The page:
Trk family expression and function in neuroblastomas. TrkA is expressed at high levels in biologically favorable neuroblastomas. We first showed that high TrkA expression in primary neuroblastomas was associated with favorable clinical features and inversely associated with MYCN amplification (43). We (43, 44) and others (45, 46) also showed that TrkA expression is strongly predictive of a favorable outcome. Furthermore, most neuroblastomas express very low or undetectable levels of NGF. Low-stage neuroblastomas usually express high TrkA and respond to NGF by enhanced survival and terminal differentiation (44, 47). In contrast, cells grown in identical media without NGF undergo apoptosis within 7 days. This result mimics the behavior of normal sympathetic neurons placed in culture with or without NGF. TrkA expression is low or absent in most advanced stage tumors, and they do not undergo terminal differentiation in response to NGF, which suggests the NGF/TrkA pathway is responsible for differentiation and regression of favorable neuroblastomas. Human TrkA maps to 1q21, but no mutations or activating rearrangements have been identified to date (48).

TrkB and its ligand BDNF are highly expressed in biologically unfavorable neuroblastomas. Full-length TrkB and BDNF are expressed in more aggressive neuroblastomas and highly correlated with MYCN amplification (P < 0.001) (49), whereas truncated TrkB (lacking a TK domain) is expressed in more differentiated tumors, such as ganglioneuroblastoma. Addition of BDNF to the TrkB-expressing neuroblastoma cell line SMS-KCN caused enhanced cell survival in serum-free media (49). In addition, we have shown that TrkB expression in neuroblastomas is associated with drug resistance and expression of angiogenic factors (50, 51). Others found similar results in SH-SY5Y cells that were induced to express TrkB by retinoic acid treatment (52). Thus, the expression of both BDNF and full-length TrkB may represent an autocrine or paracrine survival pathway that is important for the aggressive behavior of some neuroblastomas (52, 53). We cloned human TrkB and mapped it to 9q22 (19), but we have not found mutations or activating rearrangements to date in neuroblastomas.

TrkC is also expressed predominantly in biologically favorable neuroblastomas. We showed that full-length TrkC is expressed in about 25% of primary neuroblastomas, and these tumors essentially represent a subset of the TrkA-expressing tumors (54). These tumors are also associated with younger age and lower stage, and they lack MYCN amplification (54, 55). None of the neuroblastomas tested expressed appreciable levels of NT3 mRNA, so an autocrine or paracrine pathway of activation is unlikely. Human TrkC maps to 15q25, and no genomic rearrangements involving TrkC have been reported.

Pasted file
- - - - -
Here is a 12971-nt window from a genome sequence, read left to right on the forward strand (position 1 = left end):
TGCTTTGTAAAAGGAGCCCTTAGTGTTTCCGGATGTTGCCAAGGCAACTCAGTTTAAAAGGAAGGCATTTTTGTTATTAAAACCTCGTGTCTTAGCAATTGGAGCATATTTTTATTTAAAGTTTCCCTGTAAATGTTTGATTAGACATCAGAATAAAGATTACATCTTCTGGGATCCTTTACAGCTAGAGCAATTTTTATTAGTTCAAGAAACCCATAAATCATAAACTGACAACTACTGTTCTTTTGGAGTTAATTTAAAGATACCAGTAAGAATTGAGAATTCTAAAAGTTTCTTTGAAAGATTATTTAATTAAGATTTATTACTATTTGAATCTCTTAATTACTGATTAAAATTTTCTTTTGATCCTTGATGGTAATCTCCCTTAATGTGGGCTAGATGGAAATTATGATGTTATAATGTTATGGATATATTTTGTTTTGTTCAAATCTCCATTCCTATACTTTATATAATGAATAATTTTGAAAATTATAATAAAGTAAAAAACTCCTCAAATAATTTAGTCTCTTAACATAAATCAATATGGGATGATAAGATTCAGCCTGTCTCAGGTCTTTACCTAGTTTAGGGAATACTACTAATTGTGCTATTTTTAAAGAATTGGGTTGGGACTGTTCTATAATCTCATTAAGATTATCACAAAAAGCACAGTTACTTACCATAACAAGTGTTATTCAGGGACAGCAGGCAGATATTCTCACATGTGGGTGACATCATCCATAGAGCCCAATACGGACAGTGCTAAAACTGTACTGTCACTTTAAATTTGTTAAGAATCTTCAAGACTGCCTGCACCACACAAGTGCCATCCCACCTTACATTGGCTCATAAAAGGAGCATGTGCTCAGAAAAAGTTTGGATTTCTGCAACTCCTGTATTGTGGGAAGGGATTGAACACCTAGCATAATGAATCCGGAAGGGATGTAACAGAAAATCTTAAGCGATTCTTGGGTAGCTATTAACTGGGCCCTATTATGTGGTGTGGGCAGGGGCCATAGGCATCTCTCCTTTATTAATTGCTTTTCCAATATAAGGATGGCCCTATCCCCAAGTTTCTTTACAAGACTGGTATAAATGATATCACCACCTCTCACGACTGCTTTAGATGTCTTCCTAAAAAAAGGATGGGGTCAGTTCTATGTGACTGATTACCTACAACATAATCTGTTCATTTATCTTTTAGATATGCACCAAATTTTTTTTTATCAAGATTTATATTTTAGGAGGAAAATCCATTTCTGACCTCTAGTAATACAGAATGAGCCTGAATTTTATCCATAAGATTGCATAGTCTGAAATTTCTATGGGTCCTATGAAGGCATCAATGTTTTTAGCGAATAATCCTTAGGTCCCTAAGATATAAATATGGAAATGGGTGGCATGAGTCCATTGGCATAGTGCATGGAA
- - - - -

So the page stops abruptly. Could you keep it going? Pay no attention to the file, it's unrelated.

Trk family expression and activation in other cancers. A variety of other cancers have rearrangements or aberrant expression of Trk genes. Trk family gene rearrangements have been identified in papillary thyroid carcinomas, secretory breast cancers, pediatric sarcomas, and leukemias. For example, the TrkA gene is frequently activated in papillary thyroid carcinomas by forming a chimeric receptor gene with several partner genes. Trk receptor activation may result from either intrachromosomal or interchromosomal rearrangement, juxtaposing the TrkA TK domain to sequences from different genes such as TPM3, TPR, TFG, tropomyosin, and others (56, 57). Similarly, congenital (infantile) fibrosarcoma and mesoblastic nephroma are characterized by t(12;15)(p13;q25) translocation, which results in a TrkC-ETV6 chimeric gene and protein (58, 59). A similar TrkC-ETV6 translocation is also found in secretory breast cancers (60) and some cases of acute myelogenous leukemia (61, 62). Thus, translocations or rearrangements of Trk family genes result in several different chimeric genes and proteins that have constitutive activation of the kinase, and this in turn contributes to oncogenic transformation in a variety of cancer types.

Aberrant expression of unrearranged Trk genes may also play a role in the pathogenesis of many other tumor types in addition to neuroblastoma. For example, TrkB is overexpressed in unfavorable Wilms tumors, similar to neuroblastomas (63), and TrkC is overexpressed in favorable medulloblastomas in a manner very analogous to TrkA expression in neuroblastomas (64). Trk genes are also aberrantly expressed in medullary thyroid carcinomas (65), prostate cancers (66, 67), breast cancers (68, 69), and others. Thus, rearrangement or aberrant expression of Trk genes clearly plays an important role in a variety of cancers, so a better understanding of the expression and function of Trk genes and proteins may facilitate targeting these receptors with therapeutic agents.